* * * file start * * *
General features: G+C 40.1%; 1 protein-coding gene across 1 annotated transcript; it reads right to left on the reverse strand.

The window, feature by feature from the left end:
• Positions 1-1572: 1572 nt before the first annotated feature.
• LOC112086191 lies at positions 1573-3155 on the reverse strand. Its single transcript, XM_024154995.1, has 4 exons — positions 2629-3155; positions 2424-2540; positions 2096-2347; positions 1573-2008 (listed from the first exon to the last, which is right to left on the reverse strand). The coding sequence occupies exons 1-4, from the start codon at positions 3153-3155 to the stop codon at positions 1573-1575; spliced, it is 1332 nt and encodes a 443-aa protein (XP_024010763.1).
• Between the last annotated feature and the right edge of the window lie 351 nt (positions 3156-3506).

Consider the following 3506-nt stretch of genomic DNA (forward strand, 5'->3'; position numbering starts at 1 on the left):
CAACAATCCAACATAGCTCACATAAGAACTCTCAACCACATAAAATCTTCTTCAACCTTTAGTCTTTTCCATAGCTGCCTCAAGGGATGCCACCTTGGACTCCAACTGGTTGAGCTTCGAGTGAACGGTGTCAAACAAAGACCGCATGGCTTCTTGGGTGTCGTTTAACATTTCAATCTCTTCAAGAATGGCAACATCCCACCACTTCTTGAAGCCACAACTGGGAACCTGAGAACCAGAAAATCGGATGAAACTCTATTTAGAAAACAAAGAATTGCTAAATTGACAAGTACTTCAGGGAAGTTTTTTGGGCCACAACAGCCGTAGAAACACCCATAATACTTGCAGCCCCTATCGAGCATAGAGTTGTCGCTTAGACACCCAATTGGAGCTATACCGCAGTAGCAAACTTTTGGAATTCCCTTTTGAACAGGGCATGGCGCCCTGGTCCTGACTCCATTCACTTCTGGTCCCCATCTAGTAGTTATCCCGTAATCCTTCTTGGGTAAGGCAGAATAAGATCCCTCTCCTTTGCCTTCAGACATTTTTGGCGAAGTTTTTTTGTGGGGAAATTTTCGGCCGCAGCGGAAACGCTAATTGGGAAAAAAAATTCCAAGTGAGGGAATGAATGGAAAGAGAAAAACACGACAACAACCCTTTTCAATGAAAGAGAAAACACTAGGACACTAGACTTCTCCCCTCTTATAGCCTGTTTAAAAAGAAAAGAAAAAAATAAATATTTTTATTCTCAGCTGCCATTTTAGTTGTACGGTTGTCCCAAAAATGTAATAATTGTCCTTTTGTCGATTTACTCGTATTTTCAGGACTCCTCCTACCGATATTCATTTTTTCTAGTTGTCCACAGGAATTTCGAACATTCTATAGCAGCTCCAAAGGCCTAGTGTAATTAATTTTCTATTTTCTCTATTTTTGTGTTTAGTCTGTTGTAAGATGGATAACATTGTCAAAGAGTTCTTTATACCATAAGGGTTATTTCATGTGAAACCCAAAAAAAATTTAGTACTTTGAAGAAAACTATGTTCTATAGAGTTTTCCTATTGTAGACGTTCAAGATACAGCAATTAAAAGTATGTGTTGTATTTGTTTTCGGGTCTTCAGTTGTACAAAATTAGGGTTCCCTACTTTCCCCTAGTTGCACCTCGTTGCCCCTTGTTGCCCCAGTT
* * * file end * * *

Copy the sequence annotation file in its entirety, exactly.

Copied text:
General features: G+C 40.1%; 1 protein-coding gene across 1 annotated transcript; it reads right to left on the reverse strand.

The window, feature by feature from the left end:
• Positions 1-1572: 1572 nt before the first annotated feature.
• LOC112086191 lies at positions 1573-3155 on the reverse strand. Its single transcript, XM_024154995.1, has 4 exons — positions 2629-3155; positions 2424-2540; positions 2096-2347; positions 1573-2008 (listed from the first exon to the last, which is right to left on the reverse strand). The coding sequence occupies exons 1-4, from the start codon at positions 3153-3155 to the stop codon at positions 1573-1575; spliced, it is 1332 nt and encodes a 443-aa protein (XP_024010763.1).
• Between the last annotated feature and the right edge of the window lie 351 nt (positions 3156-3506).

Consider the following 3506-nt stretch of genomic DNA (forward strand, 5'->3'; position numbering starts at 1 on the left):
CAACAATCCAACATAGCTCACATAAGAACTCTCAACCACATAAAATCTTCTTCAACCTTTAGTCTTTTCCATAGCTGCCTCAAGGGATGCCACCTTGGACTCCAACTGGTTGAGCTTCGAGTGAACGGTGTCAAACAAAGACCGCATGGCTTCTTGGGTGTCGTTTAACATTTCAATCTCTTCAAGAATGGCAACATCCCACCACTTCTTGAAGCCACAACTGGGAACCTGAGAACCAGAAAATCGGATGAAACTCTATTTAGAAAACAAAGAATTGCTAAATTGACAAGTACTTCAGGGAAGTTTTTTGGGCCACAACAGCCGTAGAAACACCCATAATACTTGCAGCCCCTATCGAGCATAGAGTTGTCGCTTAGACACCCAATTGGAGCTATACCGCAGTAGCAAACTTTTGGAATTCCCTTTTGAACAGGGCATGGCGCCCTGGTCCTGACTCCATTCACTTCTGGTCCCCATCTAGTAGTTATCCCGTAATCCTTCTTGGGTAAGGCAGAATAAGATCCCTCTCCTTTGCCTTCAGACATTTTTGGCGAAGTTTTTTTGTGGGGAAATTTTCGGCCGCAGCGGAAACGCTAATTGGGAAAAAAAATTCCAAGTGAGGGAATGAATGGAAAGAGAAAAACACGACAACAACCCTTTTCAATGAAAGAGAAAACACTAGGACACTAGACTTCTCCCCTCTTATAGCCTGTTTAAAAAGAAAAGAAAAAAATAAATATTTTTATTCTCAGCTGCCATTTTAGTTGTACGGTTGTCCCAAAAATGTAATAATTGTCCTTTTGTCGATTTACTCGTATTTTCAGGACTCCTCCTACCGATATTCATTTTTTCTAGTTGTCCACAGGAATTTCGAACATTCTATAGCAGCTCCAAAGGCCTAGTGTAATTAATTTTCTATTTTCTCTATTTTTGTGTTTAGTCTGTTGTAAGATGGATAACATTGTCAAAGAGTTCTTTATACCATAAGGGTTATTTCATGTGAAACCCAAAAAAAATTTAGTACTTTGAAGAAAACTATGTTCTATAGAGTTTTCCTATTGTAGACGTTCAAGATACAGCAATTAAAAGTATGTGTTGTATTTGTTTTCGGGTCTTCAGTTGTACAAAATTAGGGTTCCCTACTTTCCCCTAGTTGCACCTCGTTGCCCCTTGTTGCCCCAGTT